by Lorrie Kim
Originally posted to rec.sport.skating.ice.figure on October 7, 2004.
I got Alina Adams' new skating mystery, "On Thin Ice," from Amazon.com yesterday and it was just the thing to read while holding my napping baby. I had enjoyed and intended to review her previous one from a year ago, "Murder on Ice," but first-trimester malaise scuttled that plan. Both mysteries are chock full of wicked and authentic inside-skating goodies, but this one strikes closer to the heart of things for me. It's not a deep read nor intended to be, I think, yet it taps right into a vein of anxious sadness that is endemic to being too close to the skating world.
Oh yes -- Alina Adams is Alina Sivorinovsky, who sometimes posts on rssif, authors skating articles and books, and worked on skating broadcasts, most notably as an underpaid and overworked ABC peon, er, researcher. So, heroine Bex Levy is also a research peon, and anyone who's heard anything about that job at ABC will find plenty of confirmation in this series. :-) Giving Bex that job is not only a great choice for the author because she's a character who solves mysteries, but also for the reader because it so resembles what it's like to be an online skating fan -- wanting to know personal details about skaters' lives, knowing whom to ask but not knowing what stories to believe, feeling exploitative and guilty for snooping yet simultaneously wondering what responsibility we onlookers have to step in and rescue young skaters who are in jeopardy.
I started dog-earing pages that had funny inside-skating references. Then I stopped because I realized I would be dog-earing every page. Bex runs skating-speak through a mental process she calls the Universal Skating Translator (for example: what does it mean to say that someone can do triple axels and quads, "plus" "can actually skate"?), and remarks upon how much more difficult this is when interviewing skaters who speak other languages (a fictitious Russian translator reports, puzzled, that one program will include sitting "in a sailboat" -- ah-ha! Russian for "spread eagle"! -- as Adams would know, as a native Russian speaker).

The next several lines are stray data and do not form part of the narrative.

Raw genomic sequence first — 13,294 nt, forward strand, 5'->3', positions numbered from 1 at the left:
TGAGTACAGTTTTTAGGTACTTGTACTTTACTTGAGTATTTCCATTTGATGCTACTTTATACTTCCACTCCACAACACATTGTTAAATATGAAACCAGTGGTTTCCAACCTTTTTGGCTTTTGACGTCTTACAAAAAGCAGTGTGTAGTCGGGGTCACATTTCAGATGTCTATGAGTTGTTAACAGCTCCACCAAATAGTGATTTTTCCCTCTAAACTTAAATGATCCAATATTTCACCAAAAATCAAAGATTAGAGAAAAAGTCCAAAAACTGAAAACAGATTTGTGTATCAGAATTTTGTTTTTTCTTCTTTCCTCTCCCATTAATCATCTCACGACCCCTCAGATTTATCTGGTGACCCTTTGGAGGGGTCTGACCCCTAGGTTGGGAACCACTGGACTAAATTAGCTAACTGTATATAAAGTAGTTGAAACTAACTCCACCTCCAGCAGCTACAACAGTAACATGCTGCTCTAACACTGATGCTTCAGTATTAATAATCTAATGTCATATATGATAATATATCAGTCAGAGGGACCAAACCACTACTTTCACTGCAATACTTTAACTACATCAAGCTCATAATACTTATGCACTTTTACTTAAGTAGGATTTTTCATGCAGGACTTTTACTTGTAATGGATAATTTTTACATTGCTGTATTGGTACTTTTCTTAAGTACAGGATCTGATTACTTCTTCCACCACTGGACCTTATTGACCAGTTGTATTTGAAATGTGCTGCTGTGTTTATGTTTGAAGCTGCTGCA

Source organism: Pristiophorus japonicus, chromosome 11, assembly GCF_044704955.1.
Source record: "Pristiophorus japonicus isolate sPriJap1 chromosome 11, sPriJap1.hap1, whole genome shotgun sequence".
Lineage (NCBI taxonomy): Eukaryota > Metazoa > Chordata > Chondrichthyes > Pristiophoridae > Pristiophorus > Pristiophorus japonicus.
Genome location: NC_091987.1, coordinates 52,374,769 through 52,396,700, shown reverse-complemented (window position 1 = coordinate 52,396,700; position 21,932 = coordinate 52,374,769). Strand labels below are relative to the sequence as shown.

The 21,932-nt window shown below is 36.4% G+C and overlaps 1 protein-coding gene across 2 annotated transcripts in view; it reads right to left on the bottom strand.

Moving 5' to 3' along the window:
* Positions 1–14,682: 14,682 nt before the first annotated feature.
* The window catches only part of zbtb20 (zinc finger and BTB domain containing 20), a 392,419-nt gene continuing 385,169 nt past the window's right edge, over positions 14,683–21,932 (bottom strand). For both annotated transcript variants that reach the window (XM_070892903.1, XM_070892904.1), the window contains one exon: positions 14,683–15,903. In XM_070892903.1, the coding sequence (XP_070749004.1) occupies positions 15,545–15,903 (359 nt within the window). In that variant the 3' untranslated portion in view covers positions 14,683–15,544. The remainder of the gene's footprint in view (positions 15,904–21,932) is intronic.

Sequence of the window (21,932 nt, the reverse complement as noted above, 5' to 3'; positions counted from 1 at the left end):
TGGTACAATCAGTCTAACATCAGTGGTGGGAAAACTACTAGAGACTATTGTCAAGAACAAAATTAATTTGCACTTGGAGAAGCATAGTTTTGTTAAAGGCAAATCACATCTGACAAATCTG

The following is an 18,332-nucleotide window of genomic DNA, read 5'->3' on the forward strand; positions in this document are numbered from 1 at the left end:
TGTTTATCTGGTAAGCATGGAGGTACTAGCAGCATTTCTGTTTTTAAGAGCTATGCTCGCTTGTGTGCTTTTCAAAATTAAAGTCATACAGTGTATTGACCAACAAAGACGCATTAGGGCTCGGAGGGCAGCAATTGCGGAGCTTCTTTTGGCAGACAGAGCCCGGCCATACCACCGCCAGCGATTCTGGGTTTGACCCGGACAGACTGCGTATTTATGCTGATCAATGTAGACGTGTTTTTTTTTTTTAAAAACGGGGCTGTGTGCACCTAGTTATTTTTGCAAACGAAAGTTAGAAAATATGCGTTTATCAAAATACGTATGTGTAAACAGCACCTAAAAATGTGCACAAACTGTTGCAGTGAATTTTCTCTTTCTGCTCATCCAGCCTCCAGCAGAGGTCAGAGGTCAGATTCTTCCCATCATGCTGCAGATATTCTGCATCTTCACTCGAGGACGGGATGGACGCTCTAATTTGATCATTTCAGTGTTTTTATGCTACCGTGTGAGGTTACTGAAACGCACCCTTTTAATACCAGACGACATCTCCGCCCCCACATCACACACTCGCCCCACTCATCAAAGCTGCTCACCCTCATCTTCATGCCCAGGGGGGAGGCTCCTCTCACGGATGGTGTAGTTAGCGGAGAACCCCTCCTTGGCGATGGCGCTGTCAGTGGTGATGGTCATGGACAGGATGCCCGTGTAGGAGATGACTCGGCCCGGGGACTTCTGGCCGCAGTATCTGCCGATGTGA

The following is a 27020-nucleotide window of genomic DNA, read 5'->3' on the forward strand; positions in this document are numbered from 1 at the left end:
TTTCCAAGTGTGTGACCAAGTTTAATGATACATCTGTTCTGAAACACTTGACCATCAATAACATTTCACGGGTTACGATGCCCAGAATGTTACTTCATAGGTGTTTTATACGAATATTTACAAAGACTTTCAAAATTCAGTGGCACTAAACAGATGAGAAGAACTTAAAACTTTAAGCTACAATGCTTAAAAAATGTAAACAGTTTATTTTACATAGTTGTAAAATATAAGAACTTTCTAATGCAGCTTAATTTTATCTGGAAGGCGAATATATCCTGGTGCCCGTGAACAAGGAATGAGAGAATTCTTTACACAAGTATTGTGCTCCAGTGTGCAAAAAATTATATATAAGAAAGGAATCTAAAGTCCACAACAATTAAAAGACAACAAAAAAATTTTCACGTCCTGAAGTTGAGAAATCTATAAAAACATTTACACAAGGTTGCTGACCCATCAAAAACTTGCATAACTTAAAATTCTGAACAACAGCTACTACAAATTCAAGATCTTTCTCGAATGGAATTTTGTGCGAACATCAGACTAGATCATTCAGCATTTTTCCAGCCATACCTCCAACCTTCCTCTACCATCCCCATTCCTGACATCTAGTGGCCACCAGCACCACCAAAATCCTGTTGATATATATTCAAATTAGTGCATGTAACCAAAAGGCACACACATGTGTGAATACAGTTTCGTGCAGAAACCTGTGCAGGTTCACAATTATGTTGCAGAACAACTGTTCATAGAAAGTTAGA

Or, in Adams' classic skewering of the phenomenon known as the Skating Mom, one specimen informs Bex that a talented skater will never make it because his father doesn't socialize with the other parents, "and judges take that sort of thing into consideration." When Bex points out that that skater won Sectionals, the mom retorts, "Oh, that. That was simply because he skated better than the other boys." Okay, now you KNOW this author knows the skating world inside out!
I don't read enough mysteries to know how this book rates as a mystery, but I recommend it as a skating-world read. One major character is a tribute to the legendary Mabel Fairbanks; another is a sort of reverse tribute to self-important coaches who ignore or even encourage abuse. When Bex looks into why a promising skater quit the sport, she hears countless subtly contradictory stories -- exactly like how it feels when an off-the-record scandal hits the skating gossip mill. She gets the suggestion it always comes down to in skating: "Look, why don't you just ask her yourself?" And, as in the skating world, she finds that that does not always clear things up. "On Thin Ice" summarizes the whole voyeuristic feeling on p. 161: "There were lives at stake now. Real, actual, people lives. Bex sometimes lost track of that. That was the problem with working in a job where real, actual people's lives were referred to as 'storylines.'"
Ah, fiction. Where, as Jennifer Lyon has aptly demonstrated with "The Strong and the Sequined," people can write the truths we can't discuss publicly when "real, actual people's lives" are involved. And where we fans can read this stuff without feeling guilty.